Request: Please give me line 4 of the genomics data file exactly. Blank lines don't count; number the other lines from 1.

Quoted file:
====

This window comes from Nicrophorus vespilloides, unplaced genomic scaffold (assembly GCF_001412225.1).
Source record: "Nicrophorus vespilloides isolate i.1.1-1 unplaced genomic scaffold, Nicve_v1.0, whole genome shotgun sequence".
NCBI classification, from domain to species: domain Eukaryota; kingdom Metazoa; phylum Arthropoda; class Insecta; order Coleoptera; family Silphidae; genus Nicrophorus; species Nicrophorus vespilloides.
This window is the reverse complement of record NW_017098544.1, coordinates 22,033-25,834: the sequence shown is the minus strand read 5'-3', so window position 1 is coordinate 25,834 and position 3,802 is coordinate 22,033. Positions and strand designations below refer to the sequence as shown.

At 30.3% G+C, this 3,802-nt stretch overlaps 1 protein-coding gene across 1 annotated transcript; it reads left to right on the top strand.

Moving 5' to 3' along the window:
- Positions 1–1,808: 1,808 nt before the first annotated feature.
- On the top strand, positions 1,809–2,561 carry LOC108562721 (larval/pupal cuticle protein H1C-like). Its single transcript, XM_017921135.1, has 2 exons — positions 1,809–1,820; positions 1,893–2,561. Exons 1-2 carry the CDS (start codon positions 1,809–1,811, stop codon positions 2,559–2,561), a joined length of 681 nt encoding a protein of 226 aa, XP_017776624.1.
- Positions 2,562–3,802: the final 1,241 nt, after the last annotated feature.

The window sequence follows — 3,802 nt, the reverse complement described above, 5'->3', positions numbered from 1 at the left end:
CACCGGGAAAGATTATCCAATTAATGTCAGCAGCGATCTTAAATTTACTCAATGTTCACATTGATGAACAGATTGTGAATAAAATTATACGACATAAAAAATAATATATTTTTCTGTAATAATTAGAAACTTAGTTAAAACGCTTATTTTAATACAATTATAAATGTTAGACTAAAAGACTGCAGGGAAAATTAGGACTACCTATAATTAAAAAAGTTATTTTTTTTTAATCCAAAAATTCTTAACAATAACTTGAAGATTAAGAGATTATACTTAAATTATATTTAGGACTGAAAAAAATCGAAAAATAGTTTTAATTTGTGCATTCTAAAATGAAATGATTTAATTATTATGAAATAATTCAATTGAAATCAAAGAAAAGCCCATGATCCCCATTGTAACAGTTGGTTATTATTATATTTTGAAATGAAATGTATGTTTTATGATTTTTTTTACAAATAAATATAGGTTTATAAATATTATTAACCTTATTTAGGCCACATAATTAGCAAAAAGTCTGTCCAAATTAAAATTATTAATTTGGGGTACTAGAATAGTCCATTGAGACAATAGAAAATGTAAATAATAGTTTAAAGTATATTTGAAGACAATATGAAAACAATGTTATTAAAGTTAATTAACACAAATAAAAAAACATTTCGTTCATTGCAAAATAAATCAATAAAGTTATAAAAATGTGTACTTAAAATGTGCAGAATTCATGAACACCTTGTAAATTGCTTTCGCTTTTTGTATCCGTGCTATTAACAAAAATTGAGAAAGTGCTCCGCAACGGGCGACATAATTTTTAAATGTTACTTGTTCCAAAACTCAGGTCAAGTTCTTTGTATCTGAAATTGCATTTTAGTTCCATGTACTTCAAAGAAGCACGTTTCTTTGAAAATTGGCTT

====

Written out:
This window is the reverse complement of record NW_017098544.1, coordinates 22,033-25,834: the sequence shown is the minus strand read 5'-3', so window position 1 is coordinate 25,834 and position 3,802 is coordinate 22,033. Positions and strand designations below refer to the sequence as shown.